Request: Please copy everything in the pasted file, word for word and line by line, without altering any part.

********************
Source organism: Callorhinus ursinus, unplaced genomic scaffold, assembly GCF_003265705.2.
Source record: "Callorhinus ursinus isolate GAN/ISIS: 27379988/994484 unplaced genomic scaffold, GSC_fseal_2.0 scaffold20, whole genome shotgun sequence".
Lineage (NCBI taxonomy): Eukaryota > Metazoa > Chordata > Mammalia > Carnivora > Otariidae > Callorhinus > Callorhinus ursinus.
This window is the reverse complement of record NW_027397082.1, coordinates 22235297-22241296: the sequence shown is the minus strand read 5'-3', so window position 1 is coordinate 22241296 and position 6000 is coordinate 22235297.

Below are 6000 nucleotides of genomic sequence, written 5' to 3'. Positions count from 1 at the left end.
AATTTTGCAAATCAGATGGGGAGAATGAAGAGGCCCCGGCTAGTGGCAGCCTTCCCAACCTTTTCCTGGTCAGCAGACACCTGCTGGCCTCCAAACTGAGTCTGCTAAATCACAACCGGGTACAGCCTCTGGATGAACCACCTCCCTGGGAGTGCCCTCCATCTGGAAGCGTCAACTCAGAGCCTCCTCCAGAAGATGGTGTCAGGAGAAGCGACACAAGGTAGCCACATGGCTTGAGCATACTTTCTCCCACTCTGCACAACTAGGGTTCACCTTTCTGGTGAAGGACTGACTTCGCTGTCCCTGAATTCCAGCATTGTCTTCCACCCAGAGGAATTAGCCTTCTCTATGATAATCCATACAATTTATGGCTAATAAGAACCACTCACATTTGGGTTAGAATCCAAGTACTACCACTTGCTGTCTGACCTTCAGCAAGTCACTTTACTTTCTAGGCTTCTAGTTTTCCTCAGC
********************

Source organism: Callorhinus ursinus, unplaced genomic scaffold, assembly GCF_003265705.2.
Source record: "Callorhinus ursinus isolate GAN/ISIS: 27379988/994484 unplaced genomic scaffold, GSC_fseal_2.0 scaffold20, whole genome shotgun sequence".
Lineage (NCBI taxonomy): Eukaryota > Metazoa > Chordata > Mammalia > Carnivora > Otariidae > Callorhinus > Callorhinus ursinus.
This window is the reverse complement of record NW_027397082.1, coordinates 22235297-22241296: the sequence shown is the minus strand read 5'-3', so window position 1 is coordinate 22241296 and position 6000 is coordinate 22235297.

Below are 6000 nucleotides of genomic sequence, written 5' to 3'. Positions count from 1 at the left end.
AATTTTGCAAATCAGATGGGGAGAATGAAGAGGCCCCGGCTAGTGGCAGCCTTCCCAACCTTTTCCTGGTCAGCAGACACCTGCTGGCCTCCAAACTGAGTCTGCTAAATCACAACCGGGTACAGCCTCTGGATGAACCACCTCCCTGGGAGTGCCCTCCATCTGGAAGCGTCAACTCAGAGCCTCCTCCAGAAGATGGTGTCAGGAGAAGCGACACAAGGTAGCCACATGGCTTGAGCATACTTTCTCCCACTCTGCACAACTAGGGTTCACCTTTCTGGTGAAGGACTGACTTCGCTGTCCCTGAATTCCAGCATTGTCTTCCACCCAGAGGAATTAGCCTTCTCTATGATAATCCATACAATTTATGGCTAATAAGAACCACTCACATTTGGGTTAGAATCCAAGTACTACCACTTGCTGTCTGACCTTCAGCAAGTCACTTTACTTTCTAGGCTTCTAGTTTTCCTCAGC